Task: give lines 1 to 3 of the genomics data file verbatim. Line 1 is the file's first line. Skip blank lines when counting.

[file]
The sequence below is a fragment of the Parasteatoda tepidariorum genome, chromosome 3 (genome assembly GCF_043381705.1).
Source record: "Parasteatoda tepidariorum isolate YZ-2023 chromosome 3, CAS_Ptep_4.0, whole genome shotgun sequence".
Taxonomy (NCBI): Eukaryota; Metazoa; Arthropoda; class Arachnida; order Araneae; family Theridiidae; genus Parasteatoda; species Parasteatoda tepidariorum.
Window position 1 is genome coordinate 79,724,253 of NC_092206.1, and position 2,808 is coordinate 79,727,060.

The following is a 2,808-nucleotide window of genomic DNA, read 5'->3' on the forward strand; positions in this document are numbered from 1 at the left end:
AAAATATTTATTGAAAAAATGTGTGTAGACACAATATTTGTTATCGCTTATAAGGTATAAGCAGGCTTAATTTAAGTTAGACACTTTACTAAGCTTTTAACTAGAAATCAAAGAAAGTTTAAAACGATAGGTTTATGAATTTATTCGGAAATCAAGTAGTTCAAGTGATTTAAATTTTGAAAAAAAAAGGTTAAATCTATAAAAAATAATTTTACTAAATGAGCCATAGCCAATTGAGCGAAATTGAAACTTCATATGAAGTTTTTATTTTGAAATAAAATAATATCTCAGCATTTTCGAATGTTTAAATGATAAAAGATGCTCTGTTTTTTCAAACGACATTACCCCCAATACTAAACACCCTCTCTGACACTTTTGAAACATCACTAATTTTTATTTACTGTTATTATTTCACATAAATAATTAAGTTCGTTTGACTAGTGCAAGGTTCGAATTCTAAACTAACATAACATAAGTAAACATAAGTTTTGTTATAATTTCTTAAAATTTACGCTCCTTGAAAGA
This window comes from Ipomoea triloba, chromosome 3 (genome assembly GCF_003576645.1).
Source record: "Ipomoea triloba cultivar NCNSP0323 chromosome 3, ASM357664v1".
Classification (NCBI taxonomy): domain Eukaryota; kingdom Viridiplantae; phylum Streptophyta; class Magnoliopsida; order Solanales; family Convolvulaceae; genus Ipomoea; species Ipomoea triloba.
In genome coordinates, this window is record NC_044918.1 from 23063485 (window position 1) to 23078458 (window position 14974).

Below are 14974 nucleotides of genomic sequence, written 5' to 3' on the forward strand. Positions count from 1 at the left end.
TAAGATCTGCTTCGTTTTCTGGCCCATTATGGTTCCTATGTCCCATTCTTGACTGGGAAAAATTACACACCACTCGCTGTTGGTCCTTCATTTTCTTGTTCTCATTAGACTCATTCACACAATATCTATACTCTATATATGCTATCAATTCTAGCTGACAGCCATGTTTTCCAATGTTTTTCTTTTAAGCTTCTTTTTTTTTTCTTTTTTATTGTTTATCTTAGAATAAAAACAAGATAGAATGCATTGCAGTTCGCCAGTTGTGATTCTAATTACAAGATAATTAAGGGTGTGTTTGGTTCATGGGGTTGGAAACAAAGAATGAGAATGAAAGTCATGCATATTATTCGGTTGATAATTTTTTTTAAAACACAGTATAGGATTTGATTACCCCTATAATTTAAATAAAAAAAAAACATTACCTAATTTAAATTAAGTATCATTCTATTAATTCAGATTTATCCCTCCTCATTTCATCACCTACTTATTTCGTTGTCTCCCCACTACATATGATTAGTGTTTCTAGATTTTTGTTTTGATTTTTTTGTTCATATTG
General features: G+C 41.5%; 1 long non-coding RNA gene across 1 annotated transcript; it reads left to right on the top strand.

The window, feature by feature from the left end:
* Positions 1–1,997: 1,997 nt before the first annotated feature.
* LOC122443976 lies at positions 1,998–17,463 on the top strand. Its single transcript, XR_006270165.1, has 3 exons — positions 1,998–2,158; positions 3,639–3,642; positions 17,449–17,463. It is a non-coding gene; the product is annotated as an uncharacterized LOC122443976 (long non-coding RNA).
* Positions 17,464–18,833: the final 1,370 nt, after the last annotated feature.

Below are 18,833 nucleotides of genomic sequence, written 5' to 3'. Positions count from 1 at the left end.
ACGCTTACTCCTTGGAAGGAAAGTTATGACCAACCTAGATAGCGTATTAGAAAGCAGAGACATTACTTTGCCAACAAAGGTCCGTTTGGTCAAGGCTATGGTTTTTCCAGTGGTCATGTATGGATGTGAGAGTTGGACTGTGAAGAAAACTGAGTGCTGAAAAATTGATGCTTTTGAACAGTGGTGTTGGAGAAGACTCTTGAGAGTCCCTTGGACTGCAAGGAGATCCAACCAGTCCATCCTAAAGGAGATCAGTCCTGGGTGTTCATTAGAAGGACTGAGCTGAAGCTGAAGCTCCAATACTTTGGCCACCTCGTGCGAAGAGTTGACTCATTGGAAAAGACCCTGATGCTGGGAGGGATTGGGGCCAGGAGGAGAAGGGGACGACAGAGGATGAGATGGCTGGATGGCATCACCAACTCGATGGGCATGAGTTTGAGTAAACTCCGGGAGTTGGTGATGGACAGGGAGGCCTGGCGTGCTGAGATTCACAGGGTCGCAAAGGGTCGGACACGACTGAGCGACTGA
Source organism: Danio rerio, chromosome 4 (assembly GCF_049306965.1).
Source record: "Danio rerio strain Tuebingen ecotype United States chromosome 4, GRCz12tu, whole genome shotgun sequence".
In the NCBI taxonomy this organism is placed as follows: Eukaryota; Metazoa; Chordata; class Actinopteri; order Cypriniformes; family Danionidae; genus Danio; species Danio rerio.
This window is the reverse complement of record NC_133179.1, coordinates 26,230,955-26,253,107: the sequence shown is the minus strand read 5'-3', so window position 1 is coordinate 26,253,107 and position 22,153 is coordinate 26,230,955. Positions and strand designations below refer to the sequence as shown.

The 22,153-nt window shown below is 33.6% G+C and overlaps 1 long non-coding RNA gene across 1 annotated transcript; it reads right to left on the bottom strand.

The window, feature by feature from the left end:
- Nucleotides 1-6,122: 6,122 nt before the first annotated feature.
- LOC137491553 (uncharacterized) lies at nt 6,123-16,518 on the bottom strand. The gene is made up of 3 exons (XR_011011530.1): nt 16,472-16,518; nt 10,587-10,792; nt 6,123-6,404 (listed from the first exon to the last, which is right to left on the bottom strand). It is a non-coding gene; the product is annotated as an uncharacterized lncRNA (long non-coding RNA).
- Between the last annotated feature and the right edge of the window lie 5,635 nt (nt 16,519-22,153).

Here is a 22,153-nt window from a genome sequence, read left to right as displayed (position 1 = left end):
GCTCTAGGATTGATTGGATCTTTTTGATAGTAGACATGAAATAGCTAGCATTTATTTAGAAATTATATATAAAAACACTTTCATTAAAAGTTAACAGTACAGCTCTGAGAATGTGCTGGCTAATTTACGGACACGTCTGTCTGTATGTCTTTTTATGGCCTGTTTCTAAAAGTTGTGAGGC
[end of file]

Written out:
The sequence below is a fragment of the Parasteatoda tepidariorum genome, chromosome 3 (genome assembly GCF_043381705.1).
Source record: "Parasteatoda tepidariorum isolate YZ-2023 chromosome 3, CAS_Ptep_4.0, whole genome shotgun sequence".
Taxonomy (NCBI): Eukaryota; Metazoa; Arthropoda; class Arachnida; order Araneae; family Theridiidae; genus Parasteatoda; species Parasteatoda tepidariorum.